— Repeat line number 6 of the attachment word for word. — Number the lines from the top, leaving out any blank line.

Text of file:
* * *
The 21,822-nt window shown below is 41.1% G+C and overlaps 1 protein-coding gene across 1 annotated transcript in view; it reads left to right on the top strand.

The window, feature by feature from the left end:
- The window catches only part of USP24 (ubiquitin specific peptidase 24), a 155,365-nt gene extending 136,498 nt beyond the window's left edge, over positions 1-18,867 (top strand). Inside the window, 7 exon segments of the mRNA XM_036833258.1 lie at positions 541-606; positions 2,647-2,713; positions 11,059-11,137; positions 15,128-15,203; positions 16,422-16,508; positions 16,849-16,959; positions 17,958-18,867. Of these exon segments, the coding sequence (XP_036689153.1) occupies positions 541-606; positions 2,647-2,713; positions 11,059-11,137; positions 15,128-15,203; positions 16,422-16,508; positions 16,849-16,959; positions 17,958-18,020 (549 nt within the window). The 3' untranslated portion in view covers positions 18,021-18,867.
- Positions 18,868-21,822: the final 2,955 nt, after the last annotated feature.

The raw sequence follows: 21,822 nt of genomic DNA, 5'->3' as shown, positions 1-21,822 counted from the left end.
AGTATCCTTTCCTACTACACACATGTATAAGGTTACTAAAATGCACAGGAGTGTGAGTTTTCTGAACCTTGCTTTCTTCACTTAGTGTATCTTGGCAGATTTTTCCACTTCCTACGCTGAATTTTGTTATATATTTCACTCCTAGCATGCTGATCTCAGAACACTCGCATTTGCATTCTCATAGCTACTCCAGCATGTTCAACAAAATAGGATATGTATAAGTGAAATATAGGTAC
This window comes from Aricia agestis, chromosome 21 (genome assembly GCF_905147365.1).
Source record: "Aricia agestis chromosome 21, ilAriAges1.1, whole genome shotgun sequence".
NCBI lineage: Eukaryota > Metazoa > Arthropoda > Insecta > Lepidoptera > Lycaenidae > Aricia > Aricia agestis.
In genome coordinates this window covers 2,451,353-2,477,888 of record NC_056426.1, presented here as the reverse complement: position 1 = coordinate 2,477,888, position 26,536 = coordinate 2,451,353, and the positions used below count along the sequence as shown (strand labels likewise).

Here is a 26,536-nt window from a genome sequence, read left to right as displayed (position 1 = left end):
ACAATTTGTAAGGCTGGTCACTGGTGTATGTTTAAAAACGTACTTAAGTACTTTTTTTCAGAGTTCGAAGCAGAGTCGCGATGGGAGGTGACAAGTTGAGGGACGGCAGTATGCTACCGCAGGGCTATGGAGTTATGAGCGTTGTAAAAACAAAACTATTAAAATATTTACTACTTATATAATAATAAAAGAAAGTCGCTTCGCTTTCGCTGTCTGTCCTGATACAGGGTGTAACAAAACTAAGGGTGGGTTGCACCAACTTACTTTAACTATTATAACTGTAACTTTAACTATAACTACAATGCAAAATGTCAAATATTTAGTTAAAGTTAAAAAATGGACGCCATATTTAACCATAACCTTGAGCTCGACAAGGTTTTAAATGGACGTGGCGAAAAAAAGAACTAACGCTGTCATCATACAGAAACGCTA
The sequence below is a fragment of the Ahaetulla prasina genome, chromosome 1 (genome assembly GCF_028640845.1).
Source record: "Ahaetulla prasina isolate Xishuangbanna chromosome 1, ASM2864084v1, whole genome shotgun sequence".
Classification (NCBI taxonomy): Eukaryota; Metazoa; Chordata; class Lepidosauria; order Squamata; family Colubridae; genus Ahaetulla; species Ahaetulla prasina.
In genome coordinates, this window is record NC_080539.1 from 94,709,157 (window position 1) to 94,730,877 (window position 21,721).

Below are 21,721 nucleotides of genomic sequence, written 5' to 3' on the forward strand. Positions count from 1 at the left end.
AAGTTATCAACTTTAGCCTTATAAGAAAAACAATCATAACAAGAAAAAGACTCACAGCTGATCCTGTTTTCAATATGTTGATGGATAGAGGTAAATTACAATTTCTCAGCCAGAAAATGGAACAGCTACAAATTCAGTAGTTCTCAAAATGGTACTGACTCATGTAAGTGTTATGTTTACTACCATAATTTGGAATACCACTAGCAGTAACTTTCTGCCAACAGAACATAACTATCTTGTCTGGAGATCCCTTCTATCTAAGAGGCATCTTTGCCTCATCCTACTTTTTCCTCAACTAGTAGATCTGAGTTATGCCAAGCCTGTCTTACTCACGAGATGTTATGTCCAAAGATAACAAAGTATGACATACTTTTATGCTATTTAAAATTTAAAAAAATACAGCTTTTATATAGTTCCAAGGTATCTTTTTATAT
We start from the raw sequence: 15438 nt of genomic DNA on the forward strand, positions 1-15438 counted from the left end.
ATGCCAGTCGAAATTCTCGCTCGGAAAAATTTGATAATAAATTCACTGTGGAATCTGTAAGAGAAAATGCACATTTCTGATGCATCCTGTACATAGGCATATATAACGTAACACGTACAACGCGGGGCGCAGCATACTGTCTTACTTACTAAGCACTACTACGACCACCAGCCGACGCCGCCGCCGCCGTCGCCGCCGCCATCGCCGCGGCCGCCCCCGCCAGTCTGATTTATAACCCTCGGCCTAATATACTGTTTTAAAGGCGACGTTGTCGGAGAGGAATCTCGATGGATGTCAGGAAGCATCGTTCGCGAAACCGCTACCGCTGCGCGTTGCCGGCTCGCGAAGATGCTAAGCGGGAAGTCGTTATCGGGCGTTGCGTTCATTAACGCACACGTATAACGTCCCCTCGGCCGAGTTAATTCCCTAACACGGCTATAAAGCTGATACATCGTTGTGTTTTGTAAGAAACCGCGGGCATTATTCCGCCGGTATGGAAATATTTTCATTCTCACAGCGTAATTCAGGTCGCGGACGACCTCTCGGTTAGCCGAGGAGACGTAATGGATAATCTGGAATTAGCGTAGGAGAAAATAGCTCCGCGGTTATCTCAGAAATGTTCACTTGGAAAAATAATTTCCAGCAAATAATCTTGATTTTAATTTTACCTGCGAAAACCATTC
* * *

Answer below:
AGTATCCTTTCCTACTACACACATGTATAAGGTTACTAAAATGCACAGGAGTGTGAGTTTTCTGAACCTTGCTTTCTTCACTTAGTGTATCTTGGCAGATTTTTCCACTTCCTACGCTGAATTTTGTTATATATTTCACTCCTAGCATGCTGATCTCAGAACACTCGCATTTGCATTCTCATAGCTACTCCAGCATGTTCAACAAAATAGGATATGTATAAGTGAAATATAGGTAC